The change that will remain for a longer period of time is people staying home. Home entertainment will be key. For convenience, people will still buy online. On this, we have reached the point of no return. Once you start buying online, you're going to continue buying with that convenience.

Marcel Marcondes, US Chief Marketing Officer, Anheuser-Busch InBev

So, customer-centricity is more important than ever.

Simply put, humanity is the name of the game. With all these changes, we need to make our brands more relevant to what people really need as individuals and add value to the way they're living, instead of the old model: “what is my business plan, and what do I want my brand to say or do?” It's all about putting people first. We’re accelerating that exponentially, we’re becoming a truly customer-centric company. This is something that you have to do ‘on steroids’: put people first.

The second thing that I think is a very important change that we are getting used to – and this we do not see changing in the longer term – is a much higher level of volatility in the way things happen. So we're getting prepared with regard to our internal processes. Now (we need to) change plans in a much more agile way, because it's all about getting the pulse of what's going on with people and making quick decisions so that we can always be relevant and add tangible value. The third part is about action: taking the plans that we receive, (and asking ) what's the tangible action in this campaign or with this programme, so that we can add more value.

A lot of CMOs are discovering that processes which used to take months now take days. Are there major changes in terms of how you’re working now that you think will continue into the future?

One hundred percent of what we are executing now was not planned three months ago. This is a new norm for us, we want to make this our new routine. Today we have the routine of a publisher, in many ways.

We have daily meetings about what's going on, and what's trending and the hot topics. Then we have a clear criteria, which I think is extremely important, to find ‘the bright spot’. The bright spot is the intersection between what people care about, what they're talking about, and what our brands stand for. When we find those intersections, we have credentials to play and to join the conversation. If we identify something that is extremely relevant in culture or society, but it does not connect with what our brand stands for, then we don’t do it. Some companies or brands jump into conversations because they're culturally relevant, but they don't belong there, and this is when trouble starts.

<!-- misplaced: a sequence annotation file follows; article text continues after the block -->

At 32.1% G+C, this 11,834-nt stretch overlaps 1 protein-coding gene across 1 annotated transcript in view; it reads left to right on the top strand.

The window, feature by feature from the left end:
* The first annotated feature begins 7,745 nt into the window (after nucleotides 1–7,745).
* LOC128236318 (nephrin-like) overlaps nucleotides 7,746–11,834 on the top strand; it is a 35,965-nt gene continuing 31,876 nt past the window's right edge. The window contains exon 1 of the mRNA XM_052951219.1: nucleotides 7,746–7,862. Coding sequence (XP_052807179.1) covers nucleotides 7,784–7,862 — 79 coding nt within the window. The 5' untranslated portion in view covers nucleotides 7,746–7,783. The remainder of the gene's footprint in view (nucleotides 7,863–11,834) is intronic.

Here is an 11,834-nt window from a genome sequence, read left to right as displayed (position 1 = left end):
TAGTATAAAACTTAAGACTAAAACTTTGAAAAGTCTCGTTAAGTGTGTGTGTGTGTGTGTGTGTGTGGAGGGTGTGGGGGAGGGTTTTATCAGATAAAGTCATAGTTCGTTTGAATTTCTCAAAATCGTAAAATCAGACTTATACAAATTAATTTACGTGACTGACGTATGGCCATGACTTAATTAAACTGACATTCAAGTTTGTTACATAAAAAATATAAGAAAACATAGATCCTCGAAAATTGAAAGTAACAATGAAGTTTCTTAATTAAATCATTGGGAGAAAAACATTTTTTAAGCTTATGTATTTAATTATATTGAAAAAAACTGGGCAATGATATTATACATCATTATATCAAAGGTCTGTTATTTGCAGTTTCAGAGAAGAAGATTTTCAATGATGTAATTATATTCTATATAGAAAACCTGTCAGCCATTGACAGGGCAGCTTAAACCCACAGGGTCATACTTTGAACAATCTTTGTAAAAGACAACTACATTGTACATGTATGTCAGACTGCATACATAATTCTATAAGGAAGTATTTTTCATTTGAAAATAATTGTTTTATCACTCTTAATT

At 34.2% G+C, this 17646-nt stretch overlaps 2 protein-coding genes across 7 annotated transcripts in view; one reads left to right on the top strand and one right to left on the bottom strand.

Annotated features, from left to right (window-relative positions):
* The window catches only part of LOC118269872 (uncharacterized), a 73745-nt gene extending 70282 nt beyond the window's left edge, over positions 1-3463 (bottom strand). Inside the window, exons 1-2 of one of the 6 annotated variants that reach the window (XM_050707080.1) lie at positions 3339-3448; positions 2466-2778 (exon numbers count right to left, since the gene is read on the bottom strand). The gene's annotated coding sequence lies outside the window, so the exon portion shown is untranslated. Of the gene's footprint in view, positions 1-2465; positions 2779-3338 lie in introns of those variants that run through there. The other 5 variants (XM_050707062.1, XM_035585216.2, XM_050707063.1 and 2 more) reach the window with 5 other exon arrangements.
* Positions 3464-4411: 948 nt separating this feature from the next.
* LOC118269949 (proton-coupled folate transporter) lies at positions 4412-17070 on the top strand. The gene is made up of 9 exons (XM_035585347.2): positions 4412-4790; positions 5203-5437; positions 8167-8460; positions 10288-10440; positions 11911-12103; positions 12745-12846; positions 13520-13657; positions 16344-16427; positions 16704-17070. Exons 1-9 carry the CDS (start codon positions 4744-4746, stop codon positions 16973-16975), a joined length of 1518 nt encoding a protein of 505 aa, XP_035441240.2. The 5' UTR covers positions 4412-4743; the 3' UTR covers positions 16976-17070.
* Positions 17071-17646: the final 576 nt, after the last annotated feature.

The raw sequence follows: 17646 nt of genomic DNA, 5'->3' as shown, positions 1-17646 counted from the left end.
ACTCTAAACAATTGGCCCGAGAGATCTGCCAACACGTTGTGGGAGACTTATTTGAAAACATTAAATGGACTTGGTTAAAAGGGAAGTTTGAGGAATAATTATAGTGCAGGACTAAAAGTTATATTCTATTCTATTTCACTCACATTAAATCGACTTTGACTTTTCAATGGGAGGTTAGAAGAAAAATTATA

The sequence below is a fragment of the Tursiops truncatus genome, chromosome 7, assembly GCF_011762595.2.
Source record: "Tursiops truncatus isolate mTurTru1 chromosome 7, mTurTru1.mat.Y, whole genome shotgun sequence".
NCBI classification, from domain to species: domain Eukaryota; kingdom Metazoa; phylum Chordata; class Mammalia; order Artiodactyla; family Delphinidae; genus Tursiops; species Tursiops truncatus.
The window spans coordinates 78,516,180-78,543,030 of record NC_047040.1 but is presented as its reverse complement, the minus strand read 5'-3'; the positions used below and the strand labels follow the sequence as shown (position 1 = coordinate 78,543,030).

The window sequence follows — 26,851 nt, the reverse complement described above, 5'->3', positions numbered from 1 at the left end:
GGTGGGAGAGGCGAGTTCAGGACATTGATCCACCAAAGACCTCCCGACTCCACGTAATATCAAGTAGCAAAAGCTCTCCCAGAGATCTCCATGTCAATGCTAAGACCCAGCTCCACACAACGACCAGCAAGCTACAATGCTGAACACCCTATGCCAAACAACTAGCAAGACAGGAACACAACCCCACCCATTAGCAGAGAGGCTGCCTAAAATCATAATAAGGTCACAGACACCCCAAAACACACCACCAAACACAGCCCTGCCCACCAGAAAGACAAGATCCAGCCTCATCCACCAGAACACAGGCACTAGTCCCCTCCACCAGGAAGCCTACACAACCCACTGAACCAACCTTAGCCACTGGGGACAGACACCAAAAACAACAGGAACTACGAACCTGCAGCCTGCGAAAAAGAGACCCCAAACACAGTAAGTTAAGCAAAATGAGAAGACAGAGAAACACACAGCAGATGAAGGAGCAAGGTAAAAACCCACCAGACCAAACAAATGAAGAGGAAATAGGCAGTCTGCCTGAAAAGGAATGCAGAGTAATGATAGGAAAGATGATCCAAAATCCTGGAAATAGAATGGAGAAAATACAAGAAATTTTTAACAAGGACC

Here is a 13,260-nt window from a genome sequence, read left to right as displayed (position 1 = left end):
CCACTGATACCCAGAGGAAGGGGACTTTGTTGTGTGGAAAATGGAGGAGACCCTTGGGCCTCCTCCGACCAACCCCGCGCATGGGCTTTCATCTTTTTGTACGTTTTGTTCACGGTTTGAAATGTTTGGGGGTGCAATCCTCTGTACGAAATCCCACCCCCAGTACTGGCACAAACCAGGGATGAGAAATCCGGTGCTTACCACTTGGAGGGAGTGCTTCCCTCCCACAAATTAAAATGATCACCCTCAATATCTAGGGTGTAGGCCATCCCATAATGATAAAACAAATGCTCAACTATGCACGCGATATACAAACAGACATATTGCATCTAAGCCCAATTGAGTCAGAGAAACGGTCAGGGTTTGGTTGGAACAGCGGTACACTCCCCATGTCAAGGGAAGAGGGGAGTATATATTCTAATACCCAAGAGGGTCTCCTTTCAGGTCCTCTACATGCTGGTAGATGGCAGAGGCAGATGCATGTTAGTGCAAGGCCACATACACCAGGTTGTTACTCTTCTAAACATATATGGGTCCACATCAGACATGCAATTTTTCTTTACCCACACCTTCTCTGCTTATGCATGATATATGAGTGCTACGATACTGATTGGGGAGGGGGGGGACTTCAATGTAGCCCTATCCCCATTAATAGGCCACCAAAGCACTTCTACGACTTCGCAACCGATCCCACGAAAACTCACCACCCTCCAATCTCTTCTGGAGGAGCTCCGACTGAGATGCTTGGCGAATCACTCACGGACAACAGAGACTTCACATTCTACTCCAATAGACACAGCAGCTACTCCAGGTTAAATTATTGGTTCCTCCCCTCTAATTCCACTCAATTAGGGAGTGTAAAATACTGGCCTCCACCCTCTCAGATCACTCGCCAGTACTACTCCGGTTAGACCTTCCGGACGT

We have longer term plans, for sure, and things we plan for in advance. Those plans get recalibrated and adjusted based off those daily routines. We’re becoming much closer to a publisher now, and that’s how we’re going to do it moving forward.

How does your data and insights capability work within that philosophy, with regards to quick turnarounds?

We had that process already, but we got even more focused on that. We're challenging the boundaries of how many people we can talk to and how deep we can go with these conversations on a daily basis.

We currently have an online panel of 6000 consumers that we can access every single day. We have weekly sessions using that data, and if something more urgent happens we can even access that daily. On top of that, we are developing proprietary tools together with Google and other partners to get much sharper in understanding the trends. The mentality is that we need to be sharper on understanding what's going on with consumers today, but we also need to get much better on predicting where these changes are going to take us tomorrow.

I like to say that we're getting close to becoming CNN on election night, or like a political campaign. Given the amount of data, we can have those maps of the country with heat maps and thousands of people giving us answers about all the questions that we have: a statement in a campaign, the product, a social post, etc on a daily basis. We can see reactions across the country, and we're working with those tools to see where the trends are going take us in the future. I think the winners will be the ones to manage to adapt to the consumer’s new life better.

Do you think that COVID has redefined the role of marketing and the importance of the marketing function within your company?